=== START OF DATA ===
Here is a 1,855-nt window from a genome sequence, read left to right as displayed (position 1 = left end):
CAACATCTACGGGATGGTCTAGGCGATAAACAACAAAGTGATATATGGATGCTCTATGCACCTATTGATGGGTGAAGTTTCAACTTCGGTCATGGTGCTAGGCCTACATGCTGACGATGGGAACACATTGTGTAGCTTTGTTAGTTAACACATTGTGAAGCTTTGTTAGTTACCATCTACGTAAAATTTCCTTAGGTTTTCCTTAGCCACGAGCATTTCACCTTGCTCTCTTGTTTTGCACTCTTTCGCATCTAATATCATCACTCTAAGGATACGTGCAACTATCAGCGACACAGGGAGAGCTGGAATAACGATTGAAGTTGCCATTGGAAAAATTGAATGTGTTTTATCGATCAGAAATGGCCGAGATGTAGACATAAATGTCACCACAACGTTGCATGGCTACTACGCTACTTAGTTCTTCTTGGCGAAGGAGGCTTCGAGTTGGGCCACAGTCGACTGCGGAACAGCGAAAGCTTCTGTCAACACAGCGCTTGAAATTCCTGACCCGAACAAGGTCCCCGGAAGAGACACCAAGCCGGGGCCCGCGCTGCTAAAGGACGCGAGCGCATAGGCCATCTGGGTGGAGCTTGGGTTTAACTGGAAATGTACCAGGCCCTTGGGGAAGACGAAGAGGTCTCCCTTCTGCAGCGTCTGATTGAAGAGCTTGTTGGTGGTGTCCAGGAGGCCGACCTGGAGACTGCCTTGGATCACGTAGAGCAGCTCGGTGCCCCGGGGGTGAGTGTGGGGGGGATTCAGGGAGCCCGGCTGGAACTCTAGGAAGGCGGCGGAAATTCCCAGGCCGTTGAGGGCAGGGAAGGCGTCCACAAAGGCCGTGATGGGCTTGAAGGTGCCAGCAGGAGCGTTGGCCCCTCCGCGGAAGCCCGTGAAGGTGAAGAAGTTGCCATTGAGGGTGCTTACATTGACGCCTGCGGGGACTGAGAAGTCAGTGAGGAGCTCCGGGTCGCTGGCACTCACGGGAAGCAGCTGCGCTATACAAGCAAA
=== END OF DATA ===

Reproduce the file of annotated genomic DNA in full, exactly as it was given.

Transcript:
Here is a 1,855-nt window from a genome sequence, read left to right as displayed (position 1 = left end):
CAACATCTACGGGATGGTCTAGGCGATAAACAACAAAGTGATATATGGATGCTCTATGCACCTATTGATGGGTGAAGTTTCAACTTCGGTCATGGTGCTAGGCCTACATGCTGACGATGGGAACACATTGTGTAGCTTTGTTAGTTAACACATTGTGAAGCTTTGTTAGTTACCATCTACGTAAAATTTCCTTAGGTTTTCCTTAGCCACGAGCATTTCACCTTGCTCTCTTGTTTTGCACTCTTTCGCATCTAATATCATCACTCTAAGGATACGTGCAACTATCAGCGACACAGGGAGAGCTGGAATAACGATTGAAGTTGCCATTGGAAAAATTGAATGTGTTTTATCGATCAGAAATGGCCGAGATGTAGACATAAATGTCACCACAACGTTGCATGGCTACTACGCTACTTAGTTCTTCTTGGCGAAGGAGGCTTCGAGTTGGGCCACAGTCGACTGCGGAACAGCGAAAGCTTCTGTCAACACAGCGCTTGAAATTCCTGACCCGAACAAGGTCCCCGGAAGAGACACCAAGCCGGGGCCCGCGCTGCTAAAGGACGCGAGCGCATAGGCCATCTGGGTGGAGCTTGGGTTTAACTGGAAATGTACCAGGCCCTTGGGGAAGACGAAGAGGTCTCCCTTCTGCAGCGTCTGATTGAAGAGCTTGTTGGTGGTGTCCAGGAGGCCGACCTGGAGACTGCCTTGGATCACGTAGAGCAGCTCGGTGCCCCGGGGGTGAGTGTGGGGGGGATTCAGGGAGCCCGGCTGGAACTCTAGGAAGGCGGCGGAAATTCCCAGGCCGTTGAGGGCAGGGAAGGCGTCCACAAAGGCCGTGATGGGCTTGAAGGTGCCAGCAGGAGCGTTGGCCCCTCCGCGGAAGCCCGTGAAGGTGAAGAAGTTGCCATTGAGGGTGCTTACATTGACGCCTGCGGGGACTGAGAAGTCAGTGAGGAGCTCCGGGTCGCTGGCACTCACGGGAAGCAGCTGCGCTATACAAGCAAA